Chinese Oral Contraceptive

Description (Brief)
The popularity of “the Pill” created a new market for pharmaceutical companies. For the first time, healthy women would be taking medication for an extended period of time. Pill manufacturers developed unique packaging in order to distinguish their product from those of their competitors and build brand loyalty. Packaging design often incorporated a “memory aid” to assist women in tracking their daily pill regimen, as well as styled cases to allow pills to be discreetly carried in bags and purses. The National Museum of American History’s Division of Medicine and Science’s collection of oral contraceptives illustrates some of the changes that the packaging and marketing of the Pill underwent from its inception in 1960 to the present.
This oral contraceptive was manufactured by the Beijing Pharmaceutical Factory in Beijing, China, in 1988. Contraceptives became important in China after the government instituted its family planning policy in 1978. The 21 pills are in a silver blister pack. Each pill contains .3 milligrams of norgestrel and .03 milligrams of ethinyl estradiol. The contraceptive pack includes an insert with instructions for use.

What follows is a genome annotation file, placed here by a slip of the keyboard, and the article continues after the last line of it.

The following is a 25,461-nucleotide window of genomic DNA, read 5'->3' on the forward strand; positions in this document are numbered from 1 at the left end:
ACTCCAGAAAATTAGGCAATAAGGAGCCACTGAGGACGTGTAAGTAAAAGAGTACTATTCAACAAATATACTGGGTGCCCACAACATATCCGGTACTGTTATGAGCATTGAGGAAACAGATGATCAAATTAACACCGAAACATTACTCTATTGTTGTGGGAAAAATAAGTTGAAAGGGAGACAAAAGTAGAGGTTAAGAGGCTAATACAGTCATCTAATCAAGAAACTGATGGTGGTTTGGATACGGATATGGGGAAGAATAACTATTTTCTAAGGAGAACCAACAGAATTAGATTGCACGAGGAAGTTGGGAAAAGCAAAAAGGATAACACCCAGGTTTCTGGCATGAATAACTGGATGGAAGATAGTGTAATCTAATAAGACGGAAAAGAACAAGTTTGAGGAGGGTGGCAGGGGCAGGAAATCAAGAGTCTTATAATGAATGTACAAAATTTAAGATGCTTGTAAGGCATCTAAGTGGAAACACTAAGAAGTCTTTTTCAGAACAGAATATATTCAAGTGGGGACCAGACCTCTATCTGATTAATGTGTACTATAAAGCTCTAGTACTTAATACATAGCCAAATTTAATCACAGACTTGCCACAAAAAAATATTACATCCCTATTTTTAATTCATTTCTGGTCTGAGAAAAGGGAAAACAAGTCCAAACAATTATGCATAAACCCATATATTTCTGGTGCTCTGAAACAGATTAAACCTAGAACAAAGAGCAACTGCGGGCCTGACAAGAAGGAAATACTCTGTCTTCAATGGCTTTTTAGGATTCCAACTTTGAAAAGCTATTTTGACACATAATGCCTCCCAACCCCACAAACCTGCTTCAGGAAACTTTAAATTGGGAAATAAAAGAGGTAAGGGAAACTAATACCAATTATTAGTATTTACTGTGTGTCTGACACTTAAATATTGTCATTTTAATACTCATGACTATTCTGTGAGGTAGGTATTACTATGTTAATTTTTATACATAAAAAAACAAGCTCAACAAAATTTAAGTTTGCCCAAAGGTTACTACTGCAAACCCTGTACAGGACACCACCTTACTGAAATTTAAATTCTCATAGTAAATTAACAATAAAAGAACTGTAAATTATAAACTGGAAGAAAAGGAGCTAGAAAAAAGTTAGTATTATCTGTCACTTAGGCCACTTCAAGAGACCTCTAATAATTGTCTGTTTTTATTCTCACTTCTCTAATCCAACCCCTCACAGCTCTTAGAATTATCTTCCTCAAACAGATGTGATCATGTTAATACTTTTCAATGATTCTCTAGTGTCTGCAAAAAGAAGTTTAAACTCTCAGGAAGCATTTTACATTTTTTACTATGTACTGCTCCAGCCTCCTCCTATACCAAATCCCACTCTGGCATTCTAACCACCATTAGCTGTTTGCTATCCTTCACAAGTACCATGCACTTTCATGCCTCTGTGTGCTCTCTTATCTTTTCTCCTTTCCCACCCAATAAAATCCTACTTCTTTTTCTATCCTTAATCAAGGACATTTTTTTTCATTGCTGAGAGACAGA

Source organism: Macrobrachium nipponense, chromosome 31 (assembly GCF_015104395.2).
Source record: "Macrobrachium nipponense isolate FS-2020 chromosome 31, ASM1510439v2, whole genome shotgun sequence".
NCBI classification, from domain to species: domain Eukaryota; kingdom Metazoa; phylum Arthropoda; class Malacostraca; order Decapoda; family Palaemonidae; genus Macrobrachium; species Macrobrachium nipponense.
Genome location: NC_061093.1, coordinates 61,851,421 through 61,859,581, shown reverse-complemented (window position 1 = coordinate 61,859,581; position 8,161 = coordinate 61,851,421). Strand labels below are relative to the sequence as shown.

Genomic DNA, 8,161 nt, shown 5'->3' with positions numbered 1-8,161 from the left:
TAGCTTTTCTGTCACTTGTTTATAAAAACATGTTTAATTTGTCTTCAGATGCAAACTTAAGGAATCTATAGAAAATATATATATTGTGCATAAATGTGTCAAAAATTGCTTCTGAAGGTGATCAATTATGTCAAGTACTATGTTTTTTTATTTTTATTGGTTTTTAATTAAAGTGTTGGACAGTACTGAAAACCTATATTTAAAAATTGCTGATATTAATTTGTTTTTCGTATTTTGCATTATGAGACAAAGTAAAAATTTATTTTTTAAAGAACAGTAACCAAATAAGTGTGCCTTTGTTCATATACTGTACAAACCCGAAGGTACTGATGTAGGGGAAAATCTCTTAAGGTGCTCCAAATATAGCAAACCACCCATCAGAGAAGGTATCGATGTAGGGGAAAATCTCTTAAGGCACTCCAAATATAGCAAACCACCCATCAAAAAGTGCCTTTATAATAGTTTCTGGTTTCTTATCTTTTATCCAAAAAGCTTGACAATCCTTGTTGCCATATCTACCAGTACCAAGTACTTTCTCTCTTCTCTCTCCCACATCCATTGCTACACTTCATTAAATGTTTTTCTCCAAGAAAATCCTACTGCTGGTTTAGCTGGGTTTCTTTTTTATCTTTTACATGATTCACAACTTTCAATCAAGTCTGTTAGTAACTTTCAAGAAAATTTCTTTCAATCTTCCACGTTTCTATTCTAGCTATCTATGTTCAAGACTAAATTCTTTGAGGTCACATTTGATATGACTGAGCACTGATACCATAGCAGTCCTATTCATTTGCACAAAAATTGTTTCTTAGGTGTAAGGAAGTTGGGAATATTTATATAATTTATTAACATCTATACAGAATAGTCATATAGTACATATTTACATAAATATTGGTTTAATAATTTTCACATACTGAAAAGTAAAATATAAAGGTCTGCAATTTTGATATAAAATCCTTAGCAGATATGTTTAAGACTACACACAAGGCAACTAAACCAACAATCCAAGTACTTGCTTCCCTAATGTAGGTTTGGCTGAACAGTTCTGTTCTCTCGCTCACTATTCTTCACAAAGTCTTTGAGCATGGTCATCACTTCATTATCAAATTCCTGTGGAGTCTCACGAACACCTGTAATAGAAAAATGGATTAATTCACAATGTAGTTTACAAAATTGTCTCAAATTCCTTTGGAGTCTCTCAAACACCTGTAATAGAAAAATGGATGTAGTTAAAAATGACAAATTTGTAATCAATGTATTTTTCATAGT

Currently not on view
Object Name
contraceptive, oral
date made
Physical Description
foil (blister pack material)
plastic (blister pack material)
paper (leaflet material)
norethisterone (drug active ingredients)
overall: 7.7 cm x 5.6 cm x .4 cm; 3 1/32 in x 2 7/32 in x 5/32 in
overall, pill pack: 2 1/8 in x 3 in x 1/8 in; 5.3975 cm x 7.62 cm x .3175 cm
overall, instructions sheet: 3 in x 5 in; 7.62 cm x 12.7 cm
place made
ID Number
catalog number
accession number
Birth Control/Contraception
Health & Medicine
Birth Control
See more items in
Medicine and Science: Medicine
Birth Control
Data Source
National Museum of American History, Kenneth E. Behring Center
Credit Line
Gift of Kiehl's Inc.
Additional Media

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